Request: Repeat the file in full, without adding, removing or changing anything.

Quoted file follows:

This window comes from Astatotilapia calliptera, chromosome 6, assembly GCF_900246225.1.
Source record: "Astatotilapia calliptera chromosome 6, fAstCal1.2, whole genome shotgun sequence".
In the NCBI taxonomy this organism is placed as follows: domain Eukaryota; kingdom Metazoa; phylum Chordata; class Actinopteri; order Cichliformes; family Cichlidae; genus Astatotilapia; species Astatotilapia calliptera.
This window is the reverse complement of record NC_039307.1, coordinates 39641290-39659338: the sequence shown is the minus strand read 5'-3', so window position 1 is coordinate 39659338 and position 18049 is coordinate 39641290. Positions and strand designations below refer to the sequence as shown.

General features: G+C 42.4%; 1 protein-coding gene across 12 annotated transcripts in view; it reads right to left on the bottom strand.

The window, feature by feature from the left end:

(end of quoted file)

This window comes from Astatotilapia calliptera, chromosome 6, assembly GCF_900246225.1.
Source record: "Astatotilapia calliptera chromosome 6, fAstCal1.2, whole genome shotgun sequence".
In the NCBI taxonomy this organism is placed as follows: domain Eukaryota; kingdom Metazoa; phylum Chordata; class Actinopteri; order Cichliformes; family Cichlidae; genus Astatotilapia; species Astatotilapia calliptera.
This window is the reverse complement of record NC_039307.1, coordinates 39641290-39659338: the sequence shown is the minus strand read 5'-3', so window position 1 is coordinate 39659338 and position 18049 is coordinate 39641290. Positions and strand designations below refer to the sequence as shown.

General features: G+C 42.4%; 1 protein-coding gene across 12 annotated transcripts in view; it reads right to left on the bottom strand.

The window, feature by feature from the left end: